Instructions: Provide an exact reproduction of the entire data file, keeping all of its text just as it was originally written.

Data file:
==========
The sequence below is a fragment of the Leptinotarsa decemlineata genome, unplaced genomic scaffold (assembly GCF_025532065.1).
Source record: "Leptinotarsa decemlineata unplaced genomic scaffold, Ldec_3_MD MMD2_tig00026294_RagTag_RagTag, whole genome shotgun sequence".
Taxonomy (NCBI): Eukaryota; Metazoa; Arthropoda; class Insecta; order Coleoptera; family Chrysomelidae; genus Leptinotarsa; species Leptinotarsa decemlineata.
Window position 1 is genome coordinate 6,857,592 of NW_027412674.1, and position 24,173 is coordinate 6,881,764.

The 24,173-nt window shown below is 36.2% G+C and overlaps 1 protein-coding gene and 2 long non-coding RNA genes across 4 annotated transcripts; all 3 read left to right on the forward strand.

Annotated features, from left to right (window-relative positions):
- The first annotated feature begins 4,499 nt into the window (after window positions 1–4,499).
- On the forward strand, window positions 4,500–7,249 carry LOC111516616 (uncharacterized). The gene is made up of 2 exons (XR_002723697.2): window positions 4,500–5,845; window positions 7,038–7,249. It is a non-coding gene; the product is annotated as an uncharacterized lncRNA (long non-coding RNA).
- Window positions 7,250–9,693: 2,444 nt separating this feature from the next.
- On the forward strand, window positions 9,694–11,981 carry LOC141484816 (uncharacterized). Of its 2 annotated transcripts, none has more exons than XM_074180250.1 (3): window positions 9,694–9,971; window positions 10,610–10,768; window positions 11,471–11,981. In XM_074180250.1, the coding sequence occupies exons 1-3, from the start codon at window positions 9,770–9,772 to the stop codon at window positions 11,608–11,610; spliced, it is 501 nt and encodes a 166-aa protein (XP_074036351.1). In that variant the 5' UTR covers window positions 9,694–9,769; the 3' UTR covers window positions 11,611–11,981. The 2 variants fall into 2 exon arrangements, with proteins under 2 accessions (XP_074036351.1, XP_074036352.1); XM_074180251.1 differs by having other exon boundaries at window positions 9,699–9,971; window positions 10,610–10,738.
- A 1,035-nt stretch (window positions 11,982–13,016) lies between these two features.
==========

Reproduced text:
The sequence below is a fragment of the Leptinotarsa decemlineata genome, unplaced genomic scaffold (assembly GCF_025532065.1).
Source record: "Leptinotarsa decemlineata unplaced genomic scaffold, Ldec_3_MD MMD2_tig00026294_RagTag_RagTag, whole genome shotgun sequence".
Taxonomy (NCBI): Eukaryota; Metazoa; Arthropoda; class Insecta; order Coleoptera; family Chrysomelidae; genus Leptinotarsa; species Leptinotarsa decemlineata.
Window position 1 is genome coordinate 6,857,592 of NW_027412674.1, and position 24,173 is coordinate 6,881,764.

The 24,173-nt window shown below is 36.2% G+C and overlaps 1 protein-coding gene and 2 long non-coding RNA genes across 4 annotated transcripts; all 3 read left to right on the forward strand.

Annotated features, from left to right (window-relative positions):
- The first annotated feature begins 4,499 nt into the window (after window positions 1–4,499).
- On the forward strand, window positions 4,500–7,249 carry LOC111516616 (uncharacterized). The gene is made up of 2 exons (XR_002723697.2): window positions 4,500–5,845; window positions 7,038–7,249. It is a non-coding gene; the product is annotated as an uncharacterized lncRNA (long non-coding RNA).
- Window positions 7,250–9,693: 2,444 nt separating this feature from the next.
- On the forward strand, window positions 9,694–11,981 carry LOC141484816 (uncharacterized). Of its 2 annotated transcripts, none has more exons than XM_074180250.1 (3): window positions 9,694–9,971; window positions 10,610–10,768; window positions 11,471–11,981. In XM_074180250.1, the coding sequence occupies exons 1-3, from the start codon at window positions 9,770–9,772 to the stop codon at window positions 11,608–11,610; spliced, it is 501 nt and encodes a 166-aa protein (XP_074036351.1). In that variant the 5' UTR covers window positions 9,694–9,769; the 3' UTR covers window positions 11,611–11,981. The 2 variants fall into 2 exon arrangements, with proteins under 2 accessions (XP_074036351.1, XP_074036352.1); XM_074180251.1 differs by having other exon boundaries at window positions 9,699–9,971; window positions 10,610–10,738.
- A 1,035-nt stretch (window positions 11,982–13,016) lies between these two features.